By Lucy Ashton
Justice Secretary Angela Constance has been told her government are “guilty of gross mismanagement” of Scottish prisons after the issue of overcrowding was put to her once again.
The SNP Minister was “all over the place” during a BBC interview in which she talked through the shambolic roll out of Barlinnie prison that is already delayed and significantly over budget. She told the BBC that there is still no final cost and she cannot commit to a launch date despite ongoing warnings of too many prisoners.
This week she came under fire for the “jaw-dropping” revelation that the cost of the new building to replace the “old and archaic” prison has risen exponentially to £400 million from an initial £170 million cost.
Her latest attempts to demonstrate competence within the SNP were met with derision from the Scottish Conservatives as well as being branded a “burning platform.” a “catastrophic failure” and a by those working in the sector.
Scottish Conservative shadow justice secretary Russell Findlay MSP who has already said the SNP Government has shown “incompetence and squandered public money”, reacted to the latest interview.
He said “Angela Constance was all over the place on this. “Dangerous overcrowding in Scotland’s prisons is a direct result of the SNP’s long-term failure to properly fund the service, build new jails in time and tackle the court backlog.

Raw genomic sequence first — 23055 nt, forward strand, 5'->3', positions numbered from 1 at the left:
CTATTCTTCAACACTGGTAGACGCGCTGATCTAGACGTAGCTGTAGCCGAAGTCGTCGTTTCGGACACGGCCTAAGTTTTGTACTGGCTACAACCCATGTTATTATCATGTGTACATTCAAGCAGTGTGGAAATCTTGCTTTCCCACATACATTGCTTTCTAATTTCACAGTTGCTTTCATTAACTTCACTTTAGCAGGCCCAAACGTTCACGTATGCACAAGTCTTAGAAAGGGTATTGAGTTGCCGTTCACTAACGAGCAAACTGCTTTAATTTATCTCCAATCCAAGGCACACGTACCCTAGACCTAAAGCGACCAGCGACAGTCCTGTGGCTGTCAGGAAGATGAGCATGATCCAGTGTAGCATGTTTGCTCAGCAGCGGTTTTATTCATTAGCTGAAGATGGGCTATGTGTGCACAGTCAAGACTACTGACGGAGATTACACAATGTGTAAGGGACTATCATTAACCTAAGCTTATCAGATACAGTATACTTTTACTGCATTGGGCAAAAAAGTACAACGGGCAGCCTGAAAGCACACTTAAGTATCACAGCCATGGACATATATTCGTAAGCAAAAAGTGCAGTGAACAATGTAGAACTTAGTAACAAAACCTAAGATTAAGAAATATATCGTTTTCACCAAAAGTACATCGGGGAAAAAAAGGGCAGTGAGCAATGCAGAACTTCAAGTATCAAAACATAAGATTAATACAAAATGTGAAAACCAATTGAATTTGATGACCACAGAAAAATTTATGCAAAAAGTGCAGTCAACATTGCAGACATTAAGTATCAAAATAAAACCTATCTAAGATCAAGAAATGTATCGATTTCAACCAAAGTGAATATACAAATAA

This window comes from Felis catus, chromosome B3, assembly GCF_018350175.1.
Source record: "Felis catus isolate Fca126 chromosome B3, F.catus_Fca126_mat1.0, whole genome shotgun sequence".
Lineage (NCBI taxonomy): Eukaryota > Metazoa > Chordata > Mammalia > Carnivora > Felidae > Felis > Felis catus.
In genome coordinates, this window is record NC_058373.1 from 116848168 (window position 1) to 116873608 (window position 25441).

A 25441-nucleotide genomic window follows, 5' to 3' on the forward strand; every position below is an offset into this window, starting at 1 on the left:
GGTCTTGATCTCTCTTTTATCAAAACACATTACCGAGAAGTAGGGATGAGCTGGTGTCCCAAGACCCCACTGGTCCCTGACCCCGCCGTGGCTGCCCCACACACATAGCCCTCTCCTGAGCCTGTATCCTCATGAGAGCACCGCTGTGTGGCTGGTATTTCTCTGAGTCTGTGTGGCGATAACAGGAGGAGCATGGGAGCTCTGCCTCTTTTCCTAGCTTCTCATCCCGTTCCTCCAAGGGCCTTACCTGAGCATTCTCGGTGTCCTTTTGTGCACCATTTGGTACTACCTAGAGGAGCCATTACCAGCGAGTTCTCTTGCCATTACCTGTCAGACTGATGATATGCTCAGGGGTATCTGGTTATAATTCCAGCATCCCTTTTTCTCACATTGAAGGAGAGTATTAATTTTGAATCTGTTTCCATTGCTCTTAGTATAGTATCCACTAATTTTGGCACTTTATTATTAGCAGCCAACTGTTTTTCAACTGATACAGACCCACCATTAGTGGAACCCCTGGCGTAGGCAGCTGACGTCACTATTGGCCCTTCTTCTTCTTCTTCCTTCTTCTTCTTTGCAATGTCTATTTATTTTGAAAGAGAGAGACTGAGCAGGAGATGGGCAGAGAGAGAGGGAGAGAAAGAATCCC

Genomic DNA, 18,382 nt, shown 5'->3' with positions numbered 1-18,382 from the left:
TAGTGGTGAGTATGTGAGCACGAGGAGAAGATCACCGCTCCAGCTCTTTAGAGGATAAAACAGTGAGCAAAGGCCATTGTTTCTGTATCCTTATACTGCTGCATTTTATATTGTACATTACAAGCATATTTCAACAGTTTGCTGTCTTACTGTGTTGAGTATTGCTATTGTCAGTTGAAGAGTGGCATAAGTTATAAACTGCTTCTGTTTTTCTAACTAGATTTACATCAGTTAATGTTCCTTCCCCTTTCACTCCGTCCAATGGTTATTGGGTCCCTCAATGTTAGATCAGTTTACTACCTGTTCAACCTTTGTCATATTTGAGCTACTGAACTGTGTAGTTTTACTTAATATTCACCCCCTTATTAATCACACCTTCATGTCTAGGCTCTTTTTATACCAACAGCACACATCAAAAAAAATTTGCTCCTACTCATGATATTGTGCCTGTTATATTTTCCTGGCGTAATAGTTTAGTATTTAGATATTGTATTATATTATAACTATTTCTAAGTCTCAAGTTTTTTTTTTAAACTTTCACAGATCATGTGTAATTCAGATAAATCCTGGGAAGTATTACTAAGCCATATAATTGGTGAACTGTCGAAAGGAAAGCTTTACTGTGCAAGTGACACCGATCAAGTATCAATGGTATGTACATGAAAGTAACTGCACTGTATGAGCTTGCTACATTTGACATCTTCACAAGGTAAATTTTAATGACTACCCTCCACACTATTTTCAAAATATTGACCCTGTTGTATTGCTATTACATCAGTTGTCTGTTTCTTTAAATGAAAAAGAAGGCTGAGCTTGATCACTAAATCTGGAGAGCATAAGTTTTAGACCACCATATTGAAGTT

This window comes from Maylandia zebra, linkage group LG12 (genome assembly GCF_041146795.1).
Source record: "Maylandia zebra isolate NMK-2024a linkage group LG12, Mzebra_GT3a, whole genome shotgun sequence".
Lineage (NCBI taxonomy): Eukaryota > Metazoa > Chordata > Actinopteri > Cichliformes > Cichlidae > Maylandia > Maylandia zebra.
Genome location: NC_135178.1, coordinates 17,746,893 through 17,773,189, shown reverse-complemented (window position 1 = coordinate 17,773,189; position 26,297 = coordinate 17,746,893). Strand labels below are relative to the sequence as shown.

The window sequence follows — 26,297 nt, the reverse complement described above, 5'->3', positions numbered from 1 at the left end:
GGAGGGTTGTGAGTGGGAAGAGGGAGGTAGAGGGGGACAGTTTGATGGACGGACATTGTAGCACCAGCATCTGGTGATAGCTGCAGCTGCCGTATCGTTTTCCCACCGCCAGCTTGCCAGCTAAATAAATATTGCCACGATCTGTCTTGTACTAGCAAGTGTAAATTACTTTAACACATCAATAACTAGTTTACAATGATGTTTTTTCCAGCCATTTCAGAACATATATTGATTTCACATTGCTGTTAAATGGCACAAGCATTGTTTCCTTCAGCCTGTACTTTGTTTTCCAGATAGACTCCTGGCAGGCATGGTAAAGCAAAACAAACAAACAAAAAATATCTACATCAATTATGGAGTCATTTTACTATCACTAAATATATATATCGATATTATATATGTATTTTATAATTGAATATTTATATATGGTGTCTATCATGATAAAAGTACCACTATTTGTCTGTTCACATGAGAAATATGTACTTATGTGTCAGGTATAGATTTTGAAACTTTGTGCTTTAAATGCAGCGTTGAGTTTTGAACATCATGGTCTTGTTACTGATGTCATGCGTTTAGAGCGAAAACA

“Concerns about the crumbling prison estate have been raised for years, yet nationalist ministers have failed to act. They’re guilty of gross mismanagement and must now explain exactly what they’re going to do to fix this mess of their own making.”
Inmates are “constantly on edge” and it’s “demoralising for staff” says Theresa Medhurst, Chief Executive of the Scottish Prison Service, who told the BBC that signs of suffering among convicts are often missed due to strain on officers. She said the conditions of Barlinnie prison are dire and described the shame of a 21st century prison being so “old and archaic”.
It was Kevin McCluskey there from Community Justice Scotland who describe the prison system as a “burning platform”.
Ms Constance said “There’s a number of actions already in progress”.
Addressing the Barlinnie controversy she said: “We are currently waiting on the final plans and once we have the final plans, I will be in a much better position to establish those initial estimated costs and a timetable.
“It is clear to me that we do indeed need to replace Barlinnie. There is no doubt about that.”
She also told listeners “There is certainly the need and scope for a bigger conversation” about how to manage prisons.
She added: “…that’s a bigger conversation within government within parliament and indeed, across our country because ultimately, we all want the same thing.”